The pitch landscape has been radically altered due to the events of 2020.
Ad week 360 spoke with David Strome, Client Development Director, US at MediaSense for his thoughts on navigating both the ‘now’ and the road ahead:
Q: What is the pitching landscape currently like in the US?
Pitch activity has understandably slowed due to the global pandemic and aside from those who forged ahead with media reviews, the volume of business in play during the first half of 2020 is about half of what it was the prior year. This isn’t necessarily a bad thing though. It allowed brands and agencies to reassess and prepare for a new way of working which they have embraced and adapted to quickly. With the benefit of having run a number of pitches through this period, we’ve been especially impressed by how clients and agencies have embraced the change and developed stronger partnerships in spite of the more remote circumstances. The industry has learned a lot in a very short amount of time which will have a lasting effect on the media agency review landscape for years to come.
Q: How has Covid-19 affected the pitching process?
Any preconceived notions or ‘formulas’ for how a pitch should be run needs to be adapted for the new world we live in. While some of the principles and steps in the process remain, flexibility, agility and internal alignment have become more important than ever.
Overall, as we’ve discovered this year, there are genuinely positive changes to the pitching process. Generating chemistry and teamwork is absolutely possible in a virtual environment and can even bring a new kind of camaraderie and humility to the process. The ‘theatre’ of the in-person pitch has been replaced with a more human and empathic element which makes the process a lot more tangible and impactful. And naturally, through exceptional circumstances, the process has become more efficient and respectful of agency resources. Unnecessary steps will be eliminated, tasks will be kept tighter, and meetings shorter, with fewer participants.
Q: Why are brands moving media agencies?
The current situation has definitely forced brands to reassess their agency models. Some have taken the difficult decision to go to pitch through this crisis while many others have used the time to rethink their future operating model – both internally and externally. Brands have made changes, so they are better prepared for a future ecosystem which necessitates much greater agility, control and self-sufficiency.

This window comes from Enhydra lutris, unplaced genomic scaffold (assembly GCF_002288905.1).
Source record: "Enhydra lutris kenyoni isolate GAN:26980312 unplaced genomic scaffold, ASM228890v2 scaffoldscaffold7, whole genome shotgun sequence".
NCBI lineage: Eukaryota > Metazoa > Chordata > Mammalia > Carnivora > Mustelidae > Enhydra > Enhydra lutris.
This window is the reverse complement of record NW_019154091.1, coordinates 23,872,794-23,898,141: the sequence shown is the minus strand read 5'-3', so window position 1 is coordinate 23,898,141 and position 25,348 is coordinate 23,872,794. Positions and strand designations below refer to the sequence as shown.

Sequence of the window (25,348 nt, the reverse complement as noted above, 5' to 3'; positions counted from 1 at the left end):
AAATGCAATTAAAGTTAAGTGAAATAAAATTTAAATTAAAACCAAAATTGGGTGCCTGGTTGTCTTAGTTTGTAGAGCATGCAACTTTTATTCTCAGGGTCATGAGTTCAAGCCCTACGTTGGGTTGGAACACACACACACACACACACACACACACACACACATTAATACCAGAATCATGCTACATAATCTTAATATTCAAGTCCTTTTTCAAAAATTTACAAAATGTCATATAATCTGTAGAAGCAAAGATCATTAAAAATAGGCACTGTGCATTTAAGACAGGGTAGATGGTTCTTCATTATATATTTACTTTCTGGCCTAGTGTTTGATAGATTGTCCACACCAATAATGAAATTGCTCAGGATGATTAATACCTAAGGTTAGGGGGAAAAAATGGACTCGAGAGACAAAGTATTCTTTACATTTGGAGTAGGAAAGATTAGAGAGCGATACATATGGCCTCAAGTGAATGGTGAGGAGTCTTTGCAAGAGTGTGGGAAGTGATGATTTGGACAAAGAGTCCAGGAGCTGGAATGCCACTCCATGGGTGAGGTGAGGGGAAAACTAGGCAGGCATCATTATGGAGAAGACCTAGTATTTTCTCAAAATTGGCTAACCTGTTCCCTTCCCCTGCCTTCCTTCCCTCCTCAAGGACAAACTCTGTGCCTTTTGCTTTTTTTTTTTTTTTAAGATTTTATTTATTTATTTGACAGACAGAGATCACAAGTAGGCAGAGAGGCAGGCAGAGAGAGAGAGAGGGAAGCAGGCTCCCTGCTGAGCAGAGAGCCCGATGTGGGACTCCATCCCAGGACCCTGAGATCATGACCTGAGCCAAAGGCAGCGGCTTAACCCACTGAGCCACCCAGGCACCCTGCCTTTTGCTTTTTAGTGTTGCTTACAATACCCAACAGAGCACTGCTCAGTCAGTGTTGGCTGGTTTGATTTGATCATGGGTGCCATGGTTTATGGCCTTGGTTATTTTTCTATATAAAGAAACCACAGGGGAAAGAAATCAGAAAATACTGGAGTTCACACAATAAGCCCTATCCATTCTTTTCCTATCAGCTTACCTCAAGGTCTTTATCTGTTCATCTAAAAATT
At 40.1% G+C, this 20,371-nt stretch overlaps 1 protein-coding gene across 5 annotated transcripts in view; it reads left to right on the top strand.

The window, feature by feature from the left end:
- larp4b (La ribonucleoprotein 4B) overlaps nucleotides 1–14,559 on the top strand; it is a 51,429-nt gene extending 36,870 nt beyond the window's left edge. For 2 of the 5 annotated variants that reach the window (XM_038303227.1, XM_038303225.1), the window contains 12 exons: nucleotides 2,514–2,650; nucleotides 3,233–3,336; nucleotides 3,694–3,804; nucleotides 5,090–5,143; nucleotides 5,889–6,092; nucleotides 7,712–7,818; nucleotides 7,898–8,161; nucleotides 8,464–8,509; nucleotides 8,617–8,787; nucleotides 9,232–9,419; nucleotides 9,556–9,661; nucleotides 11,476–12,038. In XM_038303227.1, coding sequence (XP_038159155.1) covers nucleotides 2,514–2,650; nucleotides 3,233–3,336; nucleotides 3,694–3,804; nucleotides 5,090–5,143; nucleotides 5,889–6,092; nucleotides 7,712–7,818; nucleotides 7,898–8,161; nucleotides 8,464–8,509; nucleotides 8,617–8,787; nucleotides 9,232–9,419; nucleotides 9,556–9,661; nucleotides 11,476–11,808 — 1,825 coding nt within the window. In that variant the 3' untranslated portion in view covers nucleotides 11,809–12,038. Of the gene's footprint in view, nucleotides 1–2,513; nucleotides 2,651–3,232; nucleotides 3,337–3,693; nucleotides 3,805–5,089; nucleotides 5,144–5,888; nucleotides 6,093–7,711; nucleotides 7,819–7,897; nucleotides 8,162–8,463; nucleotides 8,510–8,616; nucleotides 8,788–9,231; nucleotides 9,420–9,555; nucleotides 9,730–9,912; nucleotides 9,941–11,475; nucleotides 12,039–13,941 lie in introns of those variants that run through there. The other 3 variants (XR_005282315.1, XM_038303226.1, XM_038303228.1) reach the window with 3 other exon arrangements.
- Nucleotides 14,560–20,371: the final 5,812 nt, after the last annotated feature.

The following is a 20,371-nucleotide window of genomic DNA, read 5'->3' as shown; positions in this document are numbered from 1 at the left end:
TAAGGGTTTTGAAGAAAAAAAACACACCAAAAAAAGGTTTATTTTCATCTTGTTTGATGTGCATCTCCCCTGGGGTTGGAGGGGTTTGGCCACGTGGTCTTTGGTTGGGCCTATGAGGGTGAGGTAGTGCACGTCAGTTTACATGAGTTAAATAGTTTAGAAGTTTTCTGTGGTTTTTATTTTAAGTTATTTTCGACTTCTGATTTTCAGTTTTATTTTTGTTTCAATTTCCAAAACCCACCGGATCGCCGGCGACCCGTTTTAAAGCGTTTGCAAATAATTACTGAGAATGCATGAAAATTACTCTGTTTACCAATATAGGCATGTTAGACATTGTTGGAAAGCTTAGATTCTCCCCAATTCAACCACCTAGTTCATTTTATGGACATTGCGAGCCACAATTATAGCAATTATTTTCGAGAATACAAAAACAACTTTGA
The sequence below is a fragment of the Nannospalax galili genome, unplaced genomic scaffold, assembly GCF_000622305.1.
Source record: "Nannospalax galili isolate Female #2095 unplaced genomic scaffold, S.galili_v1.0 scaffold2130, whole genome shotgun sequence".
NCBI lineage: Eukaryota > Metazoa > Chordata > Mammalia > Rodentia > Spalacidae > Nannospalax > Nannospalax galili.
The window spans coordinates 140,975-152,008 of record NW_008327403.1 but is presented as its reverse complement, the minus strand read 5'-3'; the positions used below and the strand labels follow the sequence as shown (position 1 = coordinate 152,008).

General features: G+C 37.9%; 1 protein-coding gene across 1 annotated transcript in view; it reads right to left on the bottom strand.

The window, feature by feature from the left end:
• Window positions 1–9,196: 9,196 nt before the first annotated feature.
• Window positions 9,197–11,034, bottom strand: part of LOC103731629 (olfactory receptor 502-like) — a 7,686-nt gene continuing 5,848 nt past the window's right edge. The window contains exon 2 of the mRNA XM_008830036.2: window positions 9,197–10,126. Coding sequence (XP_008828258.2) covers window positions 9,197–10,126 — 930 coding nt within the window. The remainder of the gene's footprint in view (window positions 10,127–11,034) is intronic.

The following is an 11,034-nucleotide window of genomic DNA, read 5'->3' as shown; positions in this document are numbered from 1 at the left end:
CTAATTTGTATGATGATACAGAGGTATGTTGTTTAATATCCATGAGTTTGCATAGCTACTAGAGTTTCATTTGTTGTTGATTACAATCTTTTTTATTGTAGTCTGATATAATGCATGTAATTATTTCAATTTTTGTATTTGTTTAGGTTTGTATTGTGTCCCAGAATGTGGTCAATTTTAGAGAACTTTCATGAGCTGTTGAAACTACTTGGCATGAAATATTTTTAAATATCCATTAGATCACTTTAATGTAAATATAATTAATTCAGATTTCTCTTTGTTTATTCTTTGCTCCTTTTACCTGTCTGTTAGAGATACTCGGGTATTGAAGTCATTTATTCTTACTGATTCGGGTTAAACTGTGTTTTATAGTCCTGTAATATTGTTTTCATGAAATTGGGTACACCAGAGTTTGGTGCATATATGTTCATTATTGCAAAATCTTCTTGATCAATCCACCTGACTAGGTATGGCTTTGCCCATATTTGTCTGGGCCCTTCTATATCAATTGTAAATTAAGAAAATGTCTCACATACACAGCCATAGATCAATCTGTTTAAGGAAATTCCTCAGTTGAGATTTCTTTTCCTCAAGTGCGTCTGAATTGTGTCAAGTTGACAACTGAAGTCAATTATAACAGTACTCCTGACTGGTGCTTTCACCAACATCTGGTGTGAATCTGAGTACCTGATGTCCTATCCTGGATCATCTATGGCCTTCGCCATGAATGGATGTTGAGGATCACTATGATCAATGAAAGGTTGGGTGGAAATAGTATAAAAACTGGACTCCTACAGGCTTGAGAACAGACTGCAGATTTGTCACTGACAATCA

Q: What are brands looking for from a media agency?
We’ve seen an evolution in what clients are expecting from their agency partners in a post-Covid world. New operating models have emerged, affording brands with greater access to global talent and resources across agency networks. The new ease in connectivity and best practice sharing across geographies also means that things happen more quickly and efficiently. You don’t need to wait for someone to fly in from London or have a meeting with 20 people in a conference room anymore. We’ve also seen a shift in how marketers are prioritizing their agency’s KPIs and how they structure remuneration based on performance and outcomes. There has also been a lot of talks lately about pitches driven by cost-cutting and extended payment terms. But in business, whether in partnerships or competition, most parties have lines they know they cannot and will not cross. There are no ‘sides’ when you communicate openly, know your boundaries, and play fair. These are the principles in which competition, fruitful negotiations, and healthy partnerships are built.
Q: How will the pitching landscape change in the future?
With delayed or paused pitches being green-lit, we’ll likely see a lot more action in 2021. And if there is in fact another ‘MediaPalooza’ on the horizon, it’s likely to be quite different from what we’ve seen in the past. Transparency and cost efficiency will remain important factors, but they are unlikely to overshadow the client’s renewed focus on media effectiveness, talent and ways of working. Helping clients knit together different disciplines, in particular e-commerce and shopper marketing, will also continue to emerge as important variables for the future. The good news is that as an industry we’ve learned a lot this year. Agencies have embraced the change that comes with ‘virtual pitching’ and are much better prepared for the volume of activity ahead. The role of the consultant has evolved as well, and brands may look to advisors more than ever to manage the new environment and process. During a review, marketers need to remain totally focused on assessing the agency’s ability to understand their business and help them drive growth. By the same token, agencies need to remain squarely focused on demonstrating their ability to make that happen with industry-leading strategies, technology, tools and people.
The above Q&A was first published on www.advertisingweek360.com